You sit in a Manhattan office and put these questions to Amine Baba-Ali, a courtly middle-aged man with a white-flecked goatee and hair swept back from his forehead. In truth, he looks not so different from the last time I saw him, 23 years ago, when I was a reporter with New York Newsday.
Except that back then he was lost to hope, a long-term tenant in the Eastern Correctional Facility in Napanoch, N.Y. “My vacation home,” he said, with a melancholy smile.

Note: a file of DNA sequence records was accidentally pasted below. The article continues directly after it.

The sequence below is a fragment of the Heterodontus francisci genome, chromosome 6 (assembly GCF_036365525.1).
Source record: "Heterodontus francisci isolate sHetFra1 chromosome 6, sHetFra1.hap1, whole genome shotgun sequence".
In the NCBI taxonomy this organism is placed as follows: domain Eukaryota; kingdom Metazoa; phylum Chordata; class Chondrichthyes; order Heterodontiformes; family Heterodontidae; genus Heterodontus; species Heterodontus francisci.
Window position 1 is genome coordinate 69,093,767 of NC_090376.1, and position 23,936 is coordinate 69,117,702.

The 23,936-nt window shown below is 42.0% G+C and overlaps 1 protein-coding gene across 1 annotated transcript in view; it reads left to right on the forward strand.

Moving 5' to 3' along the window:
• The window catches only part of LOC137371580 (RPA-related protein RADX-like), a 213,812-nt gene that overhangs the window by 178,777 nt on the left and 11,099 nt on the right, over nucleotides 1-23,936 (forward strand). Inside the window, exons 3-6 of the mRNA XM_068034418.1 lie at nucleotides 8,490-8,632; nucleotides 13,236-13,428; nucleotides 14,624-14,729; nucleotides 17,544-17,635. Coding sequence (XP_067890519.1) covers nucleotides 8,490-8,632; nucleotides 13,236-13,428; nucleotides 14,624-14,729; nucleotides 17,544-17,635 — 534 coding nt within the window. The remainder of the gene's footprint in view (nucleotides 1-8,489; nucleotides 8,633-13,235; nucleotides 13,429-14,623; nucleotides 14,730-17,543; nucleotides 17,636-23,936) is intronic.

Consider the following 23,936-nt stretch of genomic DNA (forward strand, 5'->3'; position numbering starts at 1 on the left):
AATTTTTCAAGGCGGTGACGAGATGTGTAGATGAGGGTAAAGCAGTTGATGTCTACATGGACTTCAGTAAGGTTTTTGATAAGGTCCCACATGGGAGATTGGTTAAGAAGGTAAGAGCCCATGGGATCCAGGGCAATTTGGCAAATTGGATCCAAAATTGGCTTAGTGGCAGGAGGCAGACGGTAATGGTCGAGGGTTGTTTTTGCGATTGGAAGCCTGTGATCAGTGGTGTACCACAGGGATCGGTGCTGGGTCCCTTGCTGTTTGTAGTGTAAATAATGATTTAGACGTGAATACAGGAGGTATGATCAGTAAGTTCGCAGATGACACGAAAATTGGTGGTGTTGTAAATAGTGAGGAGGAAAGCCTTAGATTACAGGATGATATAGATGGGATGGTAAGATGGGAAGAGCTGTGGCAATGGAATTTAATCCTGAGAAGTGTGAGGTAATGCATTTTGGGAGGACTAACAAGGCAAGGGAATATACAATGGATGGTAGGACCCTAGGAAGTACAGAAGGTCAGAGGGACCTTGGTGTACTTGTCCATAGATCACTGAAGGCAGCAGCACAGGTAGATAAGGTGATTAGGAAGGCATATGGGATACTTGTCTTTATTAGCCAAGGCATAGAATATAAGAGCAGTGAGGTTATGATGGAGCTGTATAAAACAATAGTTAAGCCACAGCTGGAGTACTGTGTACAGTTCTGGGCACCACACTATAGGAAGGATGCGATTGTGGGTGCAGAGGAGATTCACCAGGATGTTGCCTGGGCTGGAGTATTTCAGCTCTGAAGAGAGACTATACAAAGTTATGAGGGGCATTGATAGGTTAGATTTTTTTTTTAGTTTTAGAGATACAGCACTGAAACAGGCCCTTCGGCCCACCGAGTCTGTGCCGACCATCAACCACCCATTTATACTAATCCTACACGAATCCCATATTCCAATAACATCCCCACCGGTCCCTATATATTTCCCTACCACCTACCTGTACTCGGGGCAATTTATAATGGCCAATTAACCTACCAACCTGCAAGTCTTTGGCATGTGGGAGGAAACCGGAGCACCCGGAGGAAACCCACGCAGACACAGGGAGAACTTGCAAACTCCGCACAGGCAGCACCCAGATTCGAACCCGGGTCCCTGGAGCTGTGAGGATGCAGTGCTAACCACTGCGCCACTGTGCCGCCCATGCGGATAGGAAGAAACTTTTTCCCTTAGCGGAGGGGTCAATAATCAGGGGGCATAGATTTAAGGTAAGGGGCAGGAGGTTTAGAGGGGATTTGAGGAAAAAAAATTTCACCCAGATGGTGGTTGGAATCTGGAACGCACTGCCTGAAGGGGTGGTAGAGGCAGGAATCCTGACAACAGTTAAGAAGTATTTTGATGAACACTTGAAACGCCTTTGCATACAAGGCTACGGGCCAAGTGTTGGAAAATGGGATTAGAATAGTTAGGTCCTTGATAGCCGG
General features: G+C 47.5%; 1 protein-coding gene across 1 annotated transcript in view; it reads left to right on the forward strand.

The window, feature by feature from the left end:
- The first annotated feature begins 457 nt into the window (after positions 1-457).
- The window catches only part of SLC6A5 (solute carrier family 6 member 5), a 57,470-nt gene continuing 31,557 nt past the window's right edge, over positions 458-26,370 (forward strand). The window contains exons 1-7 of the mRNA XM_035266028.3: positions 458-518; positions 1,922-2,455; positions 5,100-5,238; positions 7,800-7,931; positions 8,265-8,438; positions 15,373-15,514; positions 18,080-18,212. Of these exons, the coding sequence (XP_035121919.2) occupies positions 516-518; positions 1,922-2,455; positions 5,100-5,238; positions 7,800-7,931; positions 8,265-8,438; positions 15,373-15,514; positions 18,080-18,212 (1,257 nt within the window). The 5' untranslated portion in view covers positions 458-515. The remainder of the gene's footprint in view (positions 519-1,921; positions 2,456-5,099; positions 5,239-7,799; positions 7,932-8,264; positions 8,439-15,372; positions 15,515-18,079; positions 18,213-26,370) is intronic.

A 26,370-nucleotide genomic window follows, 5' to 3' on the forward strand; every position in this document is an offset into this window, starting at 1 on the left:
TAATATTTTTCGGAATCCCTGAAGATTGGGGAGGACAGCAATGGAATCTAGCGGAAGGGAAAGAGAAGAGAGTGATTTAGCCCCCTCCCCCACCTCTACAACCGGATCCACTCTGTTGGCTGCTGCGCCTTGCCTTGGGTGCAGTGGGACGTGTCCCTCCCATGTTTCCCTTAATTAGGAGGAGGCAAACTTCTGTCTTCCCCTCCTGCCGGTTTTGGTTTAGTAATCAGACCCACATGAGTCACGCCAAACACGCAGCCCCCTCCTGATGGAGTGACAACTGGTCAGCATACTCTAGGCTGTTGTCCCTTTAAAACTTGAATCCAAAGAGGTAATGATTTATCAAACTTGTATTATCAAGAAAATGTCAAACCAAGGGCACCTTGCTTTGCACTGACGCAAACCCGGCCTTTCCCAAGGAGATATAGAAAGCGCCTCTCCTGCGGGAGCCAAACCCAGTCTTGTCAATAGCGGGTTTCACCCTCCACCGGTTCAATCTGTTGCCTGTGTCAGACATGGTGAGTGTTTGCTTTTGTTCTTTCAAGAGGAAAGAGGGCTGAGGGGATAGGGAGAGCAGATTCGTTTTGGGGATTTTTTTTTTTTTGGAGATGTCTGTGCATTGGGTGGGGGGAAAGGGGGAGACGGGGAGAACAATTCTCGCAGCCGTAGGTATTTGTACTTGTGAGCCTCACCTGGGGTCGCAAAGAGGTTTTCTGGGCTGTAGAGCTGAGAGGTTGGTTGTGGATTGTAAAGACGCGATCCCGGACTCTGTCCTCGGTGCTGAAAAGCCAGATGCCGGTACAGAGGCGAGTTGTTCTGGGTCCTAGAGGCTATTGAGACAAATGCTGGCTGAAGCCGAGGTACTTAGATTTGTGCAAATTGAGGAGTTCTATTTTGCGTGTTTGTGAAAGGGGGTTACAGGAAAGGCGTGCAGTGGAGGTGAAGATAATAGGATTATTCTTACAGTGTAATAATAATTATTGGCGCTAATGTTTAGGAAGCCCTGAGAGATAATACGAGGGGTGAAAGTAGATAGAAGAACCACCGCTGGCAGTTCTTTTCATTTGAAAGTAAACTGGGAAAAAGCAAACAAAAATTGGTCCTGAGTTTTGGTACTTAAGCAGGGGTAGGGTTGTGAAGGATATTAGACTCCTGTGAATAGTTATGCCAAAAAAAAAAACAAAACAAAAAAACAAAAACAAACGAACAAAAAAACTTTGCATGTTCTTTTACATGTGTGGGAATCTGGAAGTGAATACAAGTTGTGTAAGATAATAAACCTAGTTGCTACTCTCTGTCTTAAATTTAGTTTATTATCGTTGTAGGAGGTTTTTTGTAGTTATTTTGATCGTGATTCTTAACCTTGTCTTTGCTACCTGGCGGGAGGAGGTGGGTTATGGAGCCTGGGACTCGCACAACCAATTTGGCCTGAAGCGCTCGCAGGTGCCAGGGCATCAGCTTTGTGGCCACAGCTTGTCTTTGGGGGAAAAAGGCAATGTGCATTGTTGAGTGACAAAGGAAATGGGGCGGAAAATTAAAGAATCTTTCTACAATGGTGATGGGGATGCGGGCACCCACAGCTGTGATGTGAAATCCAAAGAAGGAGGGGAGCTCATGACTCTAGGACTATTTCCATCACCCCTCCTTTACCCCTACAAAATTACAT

In 1989, he was convicted of the unspeakable: climbing into bed and raping his 4-year-old daughter. The accusation came from his ex-wife, with whom he was then caught up in a bitter divorce battle. He was found guilty of raping his daughter and was sentenced to 81/3 to 25 years.
But he was wrongfully convicted.
In the years to come, multiple courts found that the evidence against him was one legal atrocity piled atop another. The Queens district attorney’s office had hidden exculpatory evidence from the defendant. They denied this at first, only to later acknowledge it in court papers.